Turn the tables: Interview the professional

4 minutes

Picking a career field can be a daunting task for students. Fortunately, Sun Devils have the opportunity to connect with and talk to professionals in their field of interest.

ASU’s Career and Professional Development Services offers the ASU Mentor Network, a platform where current students, alumni and industry professionals can connect with one another to discuss career paths, hiring processes or even course selection. 

Sun Devils can browse through the mentor community by major, industry that they would like to know more about or by state or country. Once they have found a mentor they would like to connect with, they can reach out and introduce themselves via the messaging feature embedded into the platform. 

A student and a professional at a desk

Informational interviews are a great way to make connections and to learn about different industry opportunities in your career field.

First-generation college student Leslie Flores, a sophomore studying business entrepreneurship, believes that having a mentor is very important. 

“I think it's important to have a mentor because for lots of students, particularly first-generation students like myself, this college experience is new and we don't have that experience networking or advocating for ourselves and [our] future. Having a mentor is our personal guide and insight into our specific field,” Flores said. 

Flores encourages all students to try out the ASU Mentor Network because it can change your college experience. 

The ASU Mentor Network is not only rewarding to the students but to the mentors as well. There are nearly 5,000 professionals and ASU alumni who are excited to work with students to help them reach their full potential. They know what it is like to be in the students’ shoes and want to make that experience easier. 

Logan Rhind, a development officer for the ASU Foundation, knows the value of mentorship and is thankful he had people to lean on when he was in college. It is what made him choose to become a mentor. 

“The most rewarding part of being a mentor for me is connecting with people who might be stuck in their own minds and are having a difficult time making decisions. In those instances, I hope that by sharing my perspective and experiences with them, they can see how the mistakes I have made forced me to grow and achieve new heights in my personal and professional lives,” Rhind said.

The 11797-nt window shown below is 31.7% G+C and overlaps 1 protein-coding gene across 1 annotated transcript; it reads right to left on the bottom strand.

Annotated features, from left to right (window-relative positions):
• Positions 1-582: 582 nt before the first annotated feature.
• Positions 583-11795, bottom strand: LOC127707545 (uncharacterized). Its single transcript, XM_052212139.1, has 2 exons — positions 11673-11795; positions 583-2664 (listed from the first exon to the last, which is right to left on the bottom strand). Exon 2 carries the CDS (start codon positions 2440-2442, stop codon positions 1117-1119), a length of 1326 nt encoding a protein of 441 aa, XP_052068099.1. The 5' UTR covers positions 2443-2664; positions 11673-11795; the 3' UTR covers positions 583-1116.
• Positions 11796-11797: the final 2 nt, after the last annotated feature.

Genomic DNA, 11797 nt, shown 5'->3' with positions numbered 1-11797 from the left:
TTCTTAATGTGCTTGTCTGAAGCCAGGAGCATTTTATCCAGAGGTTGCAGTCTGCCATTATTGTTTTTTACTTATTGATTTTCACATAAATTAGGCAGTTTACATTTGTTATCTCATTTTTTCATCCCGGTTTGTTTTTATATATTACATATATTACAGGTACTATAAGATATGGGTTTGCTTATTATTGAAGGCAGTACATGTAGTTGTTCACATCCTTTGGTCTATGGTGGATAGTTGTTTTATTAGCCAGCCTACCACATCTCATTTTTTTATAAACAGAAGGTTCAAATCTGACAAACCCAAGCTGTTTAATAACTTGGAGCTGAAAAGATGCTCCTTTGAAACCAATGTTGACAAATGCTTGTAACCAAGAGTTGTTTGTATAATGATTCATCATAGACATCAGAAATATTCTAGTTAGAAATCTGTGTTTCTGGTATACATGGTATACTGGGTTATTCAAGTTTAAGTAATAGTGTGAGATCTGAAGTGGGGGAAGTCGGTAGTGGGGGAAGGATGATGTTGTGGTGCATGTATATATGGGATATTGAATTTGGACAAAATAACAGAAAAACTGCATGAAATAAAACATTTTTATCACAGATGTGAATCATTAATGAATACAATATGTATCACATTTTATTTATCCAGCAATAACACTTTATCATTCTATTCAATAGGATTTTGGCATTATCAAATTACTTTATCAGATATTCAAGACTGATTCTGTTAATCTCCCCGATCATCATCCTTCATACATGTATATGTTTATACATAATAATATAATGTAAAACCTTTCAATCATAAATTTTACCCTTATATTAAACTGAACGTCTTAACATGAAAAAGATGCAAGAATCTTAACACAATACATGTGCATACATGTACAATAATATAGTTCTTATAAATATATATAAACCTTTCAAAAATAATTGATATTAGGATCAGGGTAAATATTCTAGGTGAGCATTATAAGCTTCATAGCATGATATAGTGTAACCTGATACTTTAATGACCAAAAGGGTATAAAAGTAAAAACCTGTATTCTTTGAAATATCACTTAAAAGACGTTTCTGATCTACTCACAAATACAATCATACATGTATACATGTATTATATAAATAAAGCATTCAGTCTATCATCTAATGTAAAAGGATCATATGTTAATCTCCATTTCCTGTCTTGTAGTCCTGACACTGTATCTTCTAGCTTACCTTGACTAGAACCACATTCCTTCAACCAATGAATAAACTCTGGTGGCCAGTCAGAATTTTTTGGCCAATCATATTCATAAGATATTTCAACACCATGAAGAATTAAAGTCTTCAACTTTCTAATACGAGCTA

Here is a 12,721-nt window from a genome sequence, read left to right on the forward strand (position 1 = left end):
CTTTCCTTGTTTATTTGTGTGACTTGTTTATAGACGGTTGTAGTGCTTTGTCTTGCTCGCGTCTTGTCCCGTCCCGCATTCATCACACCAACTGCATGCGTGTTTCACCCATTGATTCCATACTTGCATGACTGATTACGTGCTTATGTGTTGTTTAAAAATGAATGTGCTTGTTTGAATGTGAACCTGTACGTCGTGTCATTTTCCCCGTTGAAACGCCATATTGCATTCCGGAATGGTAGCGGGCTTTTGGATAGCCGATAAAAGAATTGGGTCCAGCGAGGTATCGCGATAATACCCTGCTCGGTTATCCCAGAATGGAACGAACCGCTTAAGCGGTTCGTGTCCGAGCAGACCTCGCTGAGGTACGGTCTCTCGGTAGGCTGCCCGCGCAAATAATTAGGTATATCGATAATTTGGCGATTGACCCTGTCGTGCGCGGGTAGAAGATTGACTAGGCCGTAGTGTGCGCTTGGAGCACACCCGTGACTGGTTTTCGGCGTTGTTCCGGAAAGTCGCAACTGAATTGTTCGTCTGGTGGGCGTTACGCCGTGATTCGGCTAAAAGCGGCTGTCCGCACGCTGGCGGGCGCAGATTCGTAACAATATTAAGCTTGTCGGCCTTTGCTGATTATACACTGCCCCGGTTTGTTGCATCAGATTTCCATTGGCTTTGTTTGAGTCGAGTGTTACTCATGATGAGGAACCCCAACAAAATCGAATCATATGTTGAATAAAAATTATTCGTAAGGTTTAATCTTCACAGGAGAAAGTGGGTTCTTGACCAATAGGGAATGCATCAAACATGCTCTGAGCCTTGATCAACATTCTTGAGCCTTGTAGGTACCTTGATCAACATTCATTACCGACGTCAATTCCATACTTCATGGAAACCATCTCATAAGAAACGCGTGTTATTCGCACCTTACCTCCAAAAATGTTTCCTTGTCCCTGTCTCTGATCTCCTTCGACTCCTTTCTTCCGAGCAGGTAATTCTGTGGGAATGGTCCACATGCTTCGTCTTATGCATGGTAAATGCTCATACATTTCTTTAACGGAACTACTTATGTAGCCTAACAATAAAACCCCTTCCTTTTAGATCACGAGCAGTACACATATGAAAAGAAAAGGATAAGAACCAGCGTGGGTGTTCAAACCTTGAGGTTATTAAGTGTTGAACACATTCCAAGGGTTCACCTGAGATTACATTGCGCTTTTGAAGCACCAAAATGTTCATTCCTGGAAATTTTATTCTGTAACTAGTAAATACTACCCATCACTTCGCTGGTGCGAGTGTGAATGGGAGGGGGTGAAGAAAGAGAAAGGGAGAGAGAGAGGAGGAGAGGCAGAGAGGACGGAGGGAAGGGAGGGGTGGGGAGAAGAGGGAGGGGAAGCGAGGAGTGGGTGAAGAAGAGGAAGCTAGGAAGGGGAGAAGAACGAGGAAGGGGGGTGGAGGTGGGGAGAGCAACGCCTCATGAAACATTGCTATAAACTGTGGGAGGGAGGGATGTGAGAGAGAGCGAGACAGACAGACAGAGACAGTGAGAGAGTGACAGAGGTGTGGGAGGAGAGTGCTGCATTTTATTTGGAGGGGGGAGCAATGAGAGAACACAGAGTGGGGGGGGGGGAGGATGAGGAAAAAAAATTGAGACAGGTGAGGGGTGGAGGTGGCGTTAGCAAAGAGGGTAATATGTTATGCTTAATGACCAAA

Along with having a mentor comes the opportunity to network among the industry that students are interested in. CPDS encourages students to conduct informational interviews with industry professionals. These interviews are conducted by the students or job-seekers; you find professionals you want to emulate and ask for their insight on the path to success.  The roles are reversed, and the potential interviewee becomes the interviewer; it is a great opportunity to learn more about career paths and job descriptions. 

Dr. Janet Jacobsen, an instructor for the Hugh Downs School of Human Communication, is a strong proponent of informational interviews. One of the tasks she assigns her students is to conduct an informational interview with a professional who is in the position that students wanted to be in someday. 

“I ask my students to interview someone who has their dream job. That way they know what it takes to get there. People remember what it was like being young and entering the professional world. They want to make sure that the people entering their field know what it entails and are prepared for it,” Jacobsen said.

Some of the questions you might ask during an informational interview would be “what does your day-to-day work schedule look like?” or “what internships or organizations would be ideal for me to pursue?” or “what was your path to get to this position?” or “do you think I need more training or a graduate degree to follow a path similar to yours?”

Students can interview their mentor or their mentor’s colleagues to get insight on their dream job. You'll not only get great insight but be able to rule out jobs that may not be a great fit, and you'll expand your network at the same time.

“Career Services are a wonderful group of people who can help students get connected to professionals. They have a tremendous amount of resources ready for students to use to get them on the right path,” Jacobsen said. 

To know more about the ASU Mentor Network, visit mentorship.asu.edu and get connected with the right person. Who knows? It can be the start of an everlasting mentorship and the gateway to your dream job.

Carmen De Alba Cardenas, Sun Devil Storyteller